On the particular question of the eight days—I ask the House to give me two or three minutes—we think, quite definitely and without reservation, that the House might very severely curtail that length of time, seeing the very serious condition of affairs outside this House. No one can deny that the principle of the Ottawa Agreements has been exhaustively discussed during the last few days, and we want the House clearly to understand that it is not that we are unable to put down Amendments, as the Order Paper shows. We have abundance of Amendments, and can put down treble that number and stand by them, and talk about them, and waste time with the best or the worst of you; but it is not that at all. The point is that when we have had all the discussions, we know beforehand quite definitely that we are not going to win a single concession.

    I can quite understand the hon. Member, who thinks that we should go on talking for ever.

    Well, we might talk about something of very great importance. It is all very well for the right hon. and gallant Gentleman to say, "What else can we do?" We might at least try to discover whether the collective brains of this House can do anything at the moment to help the condition of affairs outside—[Interruption.] It may be a matter for the right hon. and gallant Gentleman to jeer about.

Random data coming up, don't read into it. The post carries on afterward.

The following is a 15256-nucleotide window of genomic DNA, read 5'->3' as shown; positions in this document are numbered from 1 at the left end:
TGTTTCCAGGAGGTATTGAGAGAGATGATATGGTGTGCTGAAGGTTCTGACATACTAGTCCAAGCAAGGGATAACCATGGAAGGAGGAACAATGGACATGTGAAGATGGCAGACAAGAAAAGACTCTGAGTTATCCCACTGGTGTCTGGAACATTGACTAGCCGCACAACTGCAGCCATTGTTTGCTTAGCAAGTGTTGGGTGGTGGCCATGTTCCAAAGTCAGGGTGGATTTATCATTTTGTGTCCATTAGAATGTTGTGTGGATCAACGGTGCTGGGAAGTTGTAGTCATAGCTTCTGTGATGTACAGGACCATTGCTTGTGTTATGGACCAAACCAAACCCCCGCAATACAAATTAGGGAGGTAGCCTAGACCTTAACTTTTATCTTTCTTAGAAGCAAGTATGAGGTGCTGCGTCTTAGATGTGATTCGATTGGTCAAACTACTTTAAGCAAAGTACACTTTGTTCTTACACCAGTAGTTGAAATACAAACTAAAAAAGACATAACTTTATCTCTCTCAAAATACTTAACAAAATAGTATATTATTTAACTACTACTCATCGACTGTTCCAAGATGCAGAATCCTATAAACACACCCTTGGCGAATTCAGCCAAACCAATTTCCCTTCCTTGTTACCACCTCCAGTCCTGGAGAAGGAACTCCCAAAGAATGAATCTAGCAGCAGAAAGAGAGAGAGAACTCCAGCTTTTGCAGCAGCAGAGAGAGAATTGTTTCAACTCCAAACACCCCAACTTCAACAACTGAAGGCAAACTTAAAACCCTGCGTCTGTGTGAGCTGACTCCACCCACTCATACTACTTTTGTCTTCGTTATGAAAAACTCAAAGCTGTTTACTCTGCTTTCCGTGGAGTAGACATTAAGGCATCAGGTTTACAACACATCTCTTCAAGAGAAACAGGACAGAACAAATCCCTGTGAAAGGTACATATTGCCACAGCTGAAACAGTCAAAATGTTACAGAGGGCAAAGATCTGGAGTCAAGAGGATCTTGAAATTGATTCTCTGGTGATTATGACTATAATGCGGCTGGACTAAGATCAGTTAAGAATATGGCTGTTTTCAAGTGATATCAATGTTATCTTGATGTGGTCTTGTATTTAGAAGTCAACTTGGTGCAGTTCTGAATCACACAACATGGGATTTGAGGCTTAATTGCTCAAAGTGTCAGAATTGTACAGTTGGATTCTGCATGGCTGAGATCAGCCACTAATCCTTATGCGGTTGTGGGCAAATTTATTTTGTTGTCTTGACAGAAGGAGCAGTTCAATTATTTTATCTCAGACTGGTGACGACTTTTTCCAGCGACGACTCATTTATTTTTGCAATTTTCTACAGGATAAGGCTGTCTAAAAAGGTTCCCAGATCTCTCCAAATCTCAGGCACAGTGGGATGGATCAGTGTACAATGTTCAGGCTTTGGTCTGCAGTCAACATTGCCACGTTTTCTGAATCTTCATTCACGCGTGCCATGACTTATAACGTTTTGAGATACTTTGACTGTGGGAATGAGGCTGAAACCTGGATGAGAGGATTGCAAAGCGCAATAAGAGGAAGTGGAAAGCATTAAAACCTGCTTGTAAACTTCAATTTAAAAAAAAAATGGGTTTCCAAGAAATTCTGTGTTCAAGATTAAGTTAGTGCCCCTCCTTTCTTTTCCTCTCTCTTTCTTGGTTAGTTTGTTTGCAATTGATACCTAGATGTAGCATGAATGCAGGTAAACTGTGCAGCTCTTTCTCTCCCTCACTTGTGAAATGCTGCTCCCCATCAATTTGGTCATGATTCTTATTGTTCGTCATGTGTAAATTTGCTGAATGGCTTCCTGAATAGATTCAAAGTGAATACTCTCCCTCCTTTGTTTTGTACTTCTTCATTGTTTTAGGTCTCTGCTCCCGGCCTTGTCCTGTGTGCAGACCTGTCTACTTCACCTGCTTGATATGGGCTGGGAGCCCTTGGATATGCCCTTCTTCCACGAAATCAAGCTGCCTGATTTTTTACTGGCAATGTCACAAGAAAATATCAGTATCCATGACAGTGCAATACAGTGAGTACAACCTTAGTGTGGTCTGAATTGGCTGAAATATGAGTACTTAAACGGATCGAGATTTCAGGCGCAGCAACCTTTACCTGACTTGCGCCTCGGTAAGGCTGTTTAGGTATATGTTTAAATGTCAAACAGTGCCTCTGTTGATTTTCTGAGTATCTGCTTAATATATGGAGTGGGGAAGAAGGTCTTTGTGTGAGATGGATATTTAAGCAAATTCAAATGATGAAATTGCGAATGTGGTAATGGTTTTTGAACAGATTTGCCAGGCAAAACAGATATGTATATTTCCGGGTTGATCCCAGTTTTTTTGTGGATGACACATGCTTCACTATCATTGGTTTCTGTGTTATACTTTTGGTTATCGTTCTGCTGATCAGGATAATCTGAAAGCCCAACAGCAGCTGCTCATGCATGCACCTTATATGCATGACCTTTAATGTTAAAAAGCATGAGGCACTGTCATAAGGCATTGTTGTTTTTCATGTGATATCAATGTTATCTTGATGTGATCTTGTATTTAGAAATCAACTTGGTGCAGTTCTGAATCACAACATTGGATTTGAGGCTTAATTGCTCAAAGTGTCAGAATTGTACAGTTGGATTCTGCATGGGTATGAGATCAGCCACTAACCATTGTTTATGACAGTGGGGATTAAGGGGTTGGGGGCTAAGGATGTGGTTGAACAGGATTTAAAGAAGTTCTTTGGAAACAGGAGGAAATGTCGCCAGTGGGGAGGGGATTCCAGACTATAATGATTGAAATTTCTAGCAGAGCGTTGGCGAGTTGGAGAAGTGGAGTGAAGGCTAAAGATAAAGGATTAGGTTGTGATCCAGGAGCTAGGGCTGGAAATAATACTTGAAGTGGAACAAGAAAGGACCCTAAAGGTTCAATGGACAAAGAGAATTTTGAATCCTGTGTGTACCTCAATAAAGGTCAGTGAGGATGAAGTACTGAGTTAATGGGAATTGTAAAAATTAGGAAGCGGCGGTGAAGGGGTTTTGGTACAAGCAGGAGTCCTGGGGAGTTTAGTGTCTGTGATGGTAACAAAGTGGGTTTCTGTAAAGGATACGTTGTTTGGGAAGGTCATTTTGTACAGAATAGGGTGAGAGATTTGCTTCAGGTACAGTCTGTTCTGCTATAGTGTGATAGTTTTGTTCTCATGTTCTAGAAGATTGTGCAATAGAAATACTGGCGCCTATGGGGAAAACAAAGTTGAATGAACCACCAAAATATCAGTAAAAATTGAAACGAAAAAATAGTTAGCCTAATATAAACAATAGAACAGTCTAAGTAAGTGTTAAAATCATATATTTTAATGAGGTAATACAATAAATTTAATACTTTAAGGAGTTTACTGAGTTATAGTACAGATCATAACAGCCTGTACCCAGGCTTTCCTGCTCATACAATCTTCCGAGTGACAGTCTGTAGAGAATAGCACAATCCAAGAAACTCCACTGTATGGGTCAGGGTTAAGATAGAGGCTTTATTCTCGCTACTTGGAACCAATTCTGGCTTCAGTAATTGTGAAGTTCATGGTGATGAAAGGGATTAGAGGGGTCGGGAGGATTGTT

The right hon. and gallant Gentleman is doing nothing else but jeer. He knows that we should discuss the unemployment question rather than go on with discussing this Motion. That is the only issue before us at this moment, namely, whether it is worth our while to continue these discussions about something that may do good to-morrow or may do harm to-morrow, instead of concentrating some part of the time on this terrible problem with which we all say we have great sympathy. I want to make it clear that we desire the House to finish these discussions at the latest on Wednesday—and if it is considered necessary to take Friday, we are quite willing—but to start oar discussions on unemployment on Thursday and continue them on Monday and Tuesday. That is oar proposition to the House, and believe that all sections of the House are agreeable to that, with the exception of the Members on the benches opposite led by the right hon. Member for Darwen (Sir H. Samuel). We are powerless to compel the House or to compel hon. and right hon. Members opposite to concede that, but we do not mind the jeers that we are not able to discuss this Bill right through to the end. Whether we are or are not, the one thing that we are prepared to do is to pool whatever ideas we have with the ideas of the mass of the Members of this House, and see whether something cannot be done to ameliorate the conditions of the people outside.